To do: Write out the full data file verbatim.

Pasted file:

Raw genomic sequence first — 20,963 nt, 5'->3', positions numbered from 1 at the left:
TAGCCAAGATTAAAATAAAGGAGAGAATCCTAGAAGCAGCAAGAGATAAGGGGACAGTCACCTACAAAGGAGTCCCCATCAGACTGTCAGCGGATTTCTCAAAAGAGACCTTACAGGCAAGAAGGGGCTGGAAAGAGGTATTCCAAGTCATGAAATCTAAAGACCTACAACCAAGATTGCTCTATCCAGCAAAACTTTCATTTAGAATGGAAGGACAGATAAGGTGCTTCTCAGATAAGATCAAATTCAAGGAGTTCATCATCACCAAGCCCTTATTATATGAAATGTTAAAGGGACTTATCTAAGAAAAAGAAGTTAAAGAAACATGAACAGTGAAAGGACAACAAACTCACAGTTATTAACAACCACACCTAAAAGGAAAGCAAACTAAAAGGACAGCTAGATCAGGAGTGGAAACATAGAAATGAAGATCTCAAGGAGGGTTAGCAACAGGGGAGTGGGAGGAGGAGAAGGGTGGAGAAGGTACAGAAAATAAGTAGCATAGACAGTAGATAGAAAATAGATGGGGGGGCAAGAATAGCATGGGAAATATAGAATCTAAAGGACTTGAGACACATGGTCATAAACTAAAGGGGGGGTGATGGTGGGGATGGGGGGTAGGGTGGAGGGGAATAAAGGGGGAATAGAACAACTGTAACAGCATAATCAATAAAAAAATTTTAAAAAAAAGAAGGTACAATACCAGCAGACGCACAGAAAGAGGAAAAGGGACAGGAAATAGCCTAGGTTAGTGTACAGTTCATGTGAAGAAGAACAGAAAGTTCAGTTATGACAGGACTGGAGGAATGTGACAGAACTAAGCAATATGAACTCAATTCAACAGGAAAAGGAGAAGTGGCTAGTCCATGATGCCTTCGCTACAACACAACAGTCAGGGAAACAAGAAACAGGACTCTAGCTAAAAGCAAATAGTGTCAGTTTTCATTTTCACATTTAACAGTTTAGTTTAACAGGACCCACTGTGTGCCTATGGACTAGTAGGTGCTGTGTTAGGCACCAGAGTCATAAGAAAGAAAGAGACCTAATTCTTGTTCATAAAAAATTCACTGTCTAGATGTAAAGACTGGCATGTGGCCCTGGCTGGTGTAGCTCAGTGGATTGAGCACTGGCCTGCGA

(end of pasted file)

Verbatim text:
Raw genomic sequence first — 20,963 nt, 5'->3', positions numbered from 1 at the left:
TAGCCAAGATTAAAATAAAGGAGAGAATCCTAGAAGCAGCAAGAGATAAGGGGACAGTCACCTACAAAGGAGTCCCCATCAGACTGTCAGCGGATTTCTCAAAAGAGACCTTACAGGCAAGAAGGGGCTGGAAAGAGGTATTCCAAGTCATGAAATCTAAAGACCTACAACCAAGATTGCTCTATCCAGCAAAACTTTCATTTAGAATGGAAGGACAGATAAGGTGCTTCTCAGATAAGATCAAATTCAAGGAGTTCATCATCACCAAGCCCTTATTATATGAAATGTTAAAGGGACTTATCTAAGAAAAAGAAGTTAAAGAAACATGAACAGTGAAAGGACAACAAACTCACAGTTATTAACAACCACACCTAAAAGGAAAGCAAACTAAAAGGACAGCTAGATCAGGAGTGGAAACATAGAAATGAAGATCTCAAGGAGGGTTAGCAACAGGGGAGTGGGAGGAGGAGAAGGGTGGAGAAGGTACAGAAAATAAGTAGCATAGACAGTAGATAGAAAATAGATGGGGGGGCAAGAATAGCATGGGAAATATAGAATCTAAAGGACTTGAGACACATGGTCATAAACTAAAGGGGGGGTGATGGTGGGGATGGGGGGTAGGGTGGAGGGGAATAAAGGGGGAATAGAACAACTGTAACAGCATAATCAATAAAAAAATTTTAAAAAAAAGAAGGTACAATACCAGCAGACGCACAGAAAGAGGAAAAGGGACAGGAAATAGCCTAGGTTAGTGTACAGTTCATGTGAAGAAGAACAGAAAGTTCAGTTATGACAGGACTGGAGGAATGTGACAGAACTAAGCAATATGAACTCAATTCAACAGGAAAAGGAGAAGTGGCTAGTCCATGATGCCTTCGCTACAACACAACAGTCAGGGAAACAAGAAACAGGACTCTAGCTAAAAGCAAATAGTGTCAGTTTTCATTTTCACATTTAACAGTTTAGTTTAACAGGACCCACTGTGTGCCTATGGACTAGTAGGTGCTGTGTTAGGCACCAGAGTCATAAGAAAGAAAGAGACCTAATTCTTGTTCATAAAAAATTCACTGTCTAGATGTAAAGACTGGCATGTGGCCCTGGCTGGTGTAGCTCAGTGGATTGAGCACTGGCCTGCGA